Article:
Game and Fish to Survey Wyoming Range Mule Deer by Helicopter

A big game survey helicopter from the Laramie Region of Wyoming Game and Fish. Wyoming Game and Fish Photo.

Aerial surveys will be conducted to count the Wyoming Range Mule Deer Herd.

PINEDALE/JACKSON/GREEN RIVER – The Wyoming Game and Fish Department will be conducting extensive aerial surveys over the next couple of weeks to get a more accurate count on the number of mule deer in the Wyoming Range Mule Deer Herd.

The surveys will involve two helicopters flying over the foothills and deer winter ranges on the east side of the Wyoming Range, winter range complexes north and southwest of Kemmerer, and west side of the Salt River Range in Star Valley.

Residents in rural communities may see personnel conducting these helicopter flights in quick “fly-overs” as mule deer are counted. Of course, every precaution will be taken to avoid disturbance to people and livestock.

Advertisement - Story continues below...

Mule deer populations have been in decline across western North America and the Wyoming Game and Fish Department is committed to doing all they can to reverse the downward trend.

As part of the statewide Wyoming Mule Deer Initiative, the Game and Fish identified certain mule deer herds to focus on, including the Wyoming Range Mule Deer Herd.

Helicopter surveys are commonly used to estimate population size and composition of big game herds, like mule deer, elk and moose.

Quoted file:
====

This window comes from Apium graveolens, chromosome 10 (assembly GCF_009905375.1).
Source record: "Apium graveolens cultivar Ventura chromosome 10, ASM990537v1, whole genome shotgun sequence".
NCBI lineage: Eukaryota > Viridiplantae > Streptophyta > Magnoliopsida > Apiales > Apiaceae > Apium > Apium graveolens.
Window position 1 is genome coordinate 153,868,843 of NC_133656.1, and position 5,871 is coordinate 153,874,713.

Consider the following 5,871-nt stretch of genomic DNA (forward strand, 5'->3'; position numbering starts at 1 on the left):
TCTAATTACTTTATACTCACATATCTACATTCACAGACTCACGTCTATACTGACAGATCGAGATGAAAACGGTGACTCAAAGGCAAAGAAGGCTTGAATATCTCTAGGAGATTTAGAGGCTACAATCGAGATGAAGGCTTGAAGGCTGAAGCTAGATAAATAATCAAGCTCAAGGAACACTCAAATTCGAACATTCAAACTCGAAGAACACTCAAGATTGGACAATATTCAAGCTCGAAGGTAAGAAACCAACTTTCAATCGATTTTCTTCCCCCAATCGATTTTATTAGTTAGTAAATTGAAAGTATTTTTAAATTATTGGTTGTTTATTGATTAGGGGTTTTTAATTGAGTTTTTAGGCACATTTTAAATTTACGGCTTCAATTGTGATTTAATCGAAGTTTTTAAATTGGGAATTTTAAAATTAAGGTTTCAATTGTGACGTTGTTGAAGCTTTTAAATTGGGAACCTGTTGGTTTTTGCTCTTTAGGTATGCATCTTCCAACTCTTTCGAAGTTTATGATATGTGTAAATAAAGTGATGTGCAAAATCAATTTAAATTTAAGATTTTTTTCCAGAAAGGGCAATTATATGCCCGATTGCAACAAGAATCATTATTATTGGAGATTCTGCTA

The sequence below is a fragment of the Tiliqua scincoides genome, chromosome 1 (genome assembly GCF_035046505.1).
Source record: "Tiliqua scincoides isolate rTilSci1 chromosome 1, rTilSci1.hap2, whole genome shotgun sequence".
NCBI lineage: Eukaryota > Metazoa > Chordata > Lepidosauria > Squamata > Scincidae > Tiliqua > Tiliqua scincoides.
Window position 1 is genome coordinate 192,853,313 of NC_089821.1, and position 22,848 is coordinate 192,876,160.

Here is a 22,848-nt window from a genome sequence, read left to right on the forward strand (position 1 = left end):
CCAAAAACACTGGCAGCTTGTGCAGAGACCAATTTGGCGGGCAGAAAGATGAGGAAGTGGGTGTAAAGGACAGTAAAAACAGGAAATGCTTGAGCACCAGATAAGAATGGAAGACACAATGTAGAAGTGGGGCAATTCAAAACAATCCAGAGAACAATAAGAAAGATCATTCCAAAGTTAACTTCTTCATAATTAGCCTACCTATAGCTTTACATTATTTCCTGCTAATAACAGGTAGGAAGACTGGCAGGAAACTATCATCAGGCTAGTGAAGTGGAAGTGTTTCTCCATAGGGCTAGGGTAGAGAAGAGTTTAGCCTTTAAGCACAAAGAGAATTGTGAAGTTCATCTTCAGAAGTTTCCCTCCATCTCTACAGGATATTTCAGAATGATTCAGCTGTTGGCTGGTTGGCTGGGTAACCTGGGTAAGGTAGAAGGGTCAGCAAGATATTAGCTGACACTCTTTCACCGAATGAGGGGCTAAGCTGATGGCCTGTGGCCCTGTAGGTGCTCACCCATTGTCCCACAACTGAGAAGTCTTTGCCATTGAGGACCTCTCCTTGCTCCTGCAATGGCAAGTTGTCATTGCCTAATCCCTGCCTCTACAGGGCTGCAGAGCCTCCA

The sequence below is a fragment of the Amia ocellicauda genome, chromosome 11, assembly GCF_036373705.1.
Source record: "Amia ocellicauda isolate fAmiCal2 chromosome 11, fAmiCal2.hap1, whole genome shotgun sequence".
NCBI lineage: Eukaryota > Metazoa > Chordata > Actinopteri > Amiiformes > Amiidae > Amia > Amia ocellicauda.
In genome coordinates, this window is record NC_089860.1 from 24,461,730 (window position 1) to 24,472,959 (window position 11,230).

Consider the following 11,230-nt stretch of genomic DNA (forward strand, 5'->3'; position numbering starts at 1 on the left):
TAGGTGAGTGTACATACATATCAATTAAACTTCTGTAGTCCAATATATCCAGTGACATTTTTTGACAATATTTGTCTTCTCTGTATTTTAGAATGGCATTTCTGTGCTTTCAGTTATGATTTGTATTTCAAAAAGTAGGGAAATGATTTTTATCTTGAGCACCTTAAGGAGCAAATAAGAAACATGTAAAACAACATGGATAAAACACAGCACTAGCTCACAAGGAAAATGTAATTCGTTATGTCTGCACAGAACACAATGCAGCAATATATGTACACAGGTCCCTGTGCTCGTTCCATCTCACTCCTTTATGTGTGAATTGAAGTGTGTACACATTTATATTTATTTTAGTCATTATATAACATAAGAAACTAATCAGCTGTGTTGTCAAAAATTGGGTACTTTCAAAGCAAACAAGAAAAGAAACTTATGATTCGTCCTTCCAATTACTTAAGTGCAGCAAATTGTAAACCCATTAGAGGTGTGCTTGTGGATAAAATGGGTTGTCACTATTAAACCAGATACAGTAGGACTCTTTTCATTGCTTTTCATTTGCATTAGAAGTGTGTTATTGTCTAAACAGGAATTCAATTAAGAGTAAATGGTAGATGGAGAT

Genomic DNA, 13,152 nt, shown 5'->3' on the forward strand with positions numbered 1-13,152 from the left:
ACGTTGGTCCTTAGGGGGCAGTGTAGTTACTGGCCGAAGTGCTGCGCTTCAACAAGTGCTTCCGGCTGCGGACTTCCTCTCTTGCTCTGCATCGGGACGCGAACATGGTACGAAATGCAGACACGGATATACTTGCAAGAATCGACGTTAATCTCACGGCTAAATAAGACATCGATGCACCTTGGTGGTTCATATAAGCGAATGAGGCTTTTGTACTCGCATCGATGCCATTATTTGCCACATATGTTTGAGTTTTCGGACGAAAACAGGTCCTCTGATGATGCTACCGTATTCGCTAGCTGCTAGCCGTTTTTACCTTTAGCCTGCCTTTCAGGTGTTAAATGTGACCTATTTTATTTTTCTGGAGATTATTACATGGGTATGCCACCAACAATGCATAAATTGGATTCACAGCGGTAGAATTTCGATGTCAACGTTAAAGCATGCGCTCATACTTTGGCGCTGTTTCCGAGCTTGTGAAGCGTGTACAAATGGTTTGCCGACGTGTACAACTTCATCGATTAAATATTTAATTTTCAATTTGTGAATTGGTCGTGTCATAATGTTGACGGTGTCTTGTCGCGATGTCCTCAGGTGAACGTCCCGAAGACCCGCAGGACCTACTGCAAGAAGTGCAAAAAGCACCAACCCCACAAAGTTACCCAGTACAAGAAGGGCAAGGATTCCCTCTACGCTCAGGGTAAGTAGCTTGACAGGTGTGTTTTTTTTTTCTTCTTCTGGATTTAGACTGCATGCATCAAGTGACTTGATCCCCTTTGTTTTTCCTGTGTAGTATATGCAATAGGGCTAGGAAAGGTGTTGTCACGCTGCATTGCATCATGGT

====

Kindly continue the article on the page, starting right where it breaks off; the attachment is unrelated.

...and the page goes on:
Helicopters allow biologists to count animals in areas where roads are sparse and to survey large areas more efficiently and accurately.

This mule deer sightability survey is a more comprehensive survey that determines the number of mule deer surveyors may be missing from the air due to cover and deer behavior and ultimately provides a more accurate estimate of how many deer there are.

The sightability survey is a scientifically accepted method that has been used for many years throughout the United States and Canada.

The data from the survey gives wildlife managers an “anchor” for future population models and allows wildlife managers to better track trends in the herds.

Sightability surveys are costly and time consuming, but the WGFD is committed to obtaining the most accurate data to guide future management decisions.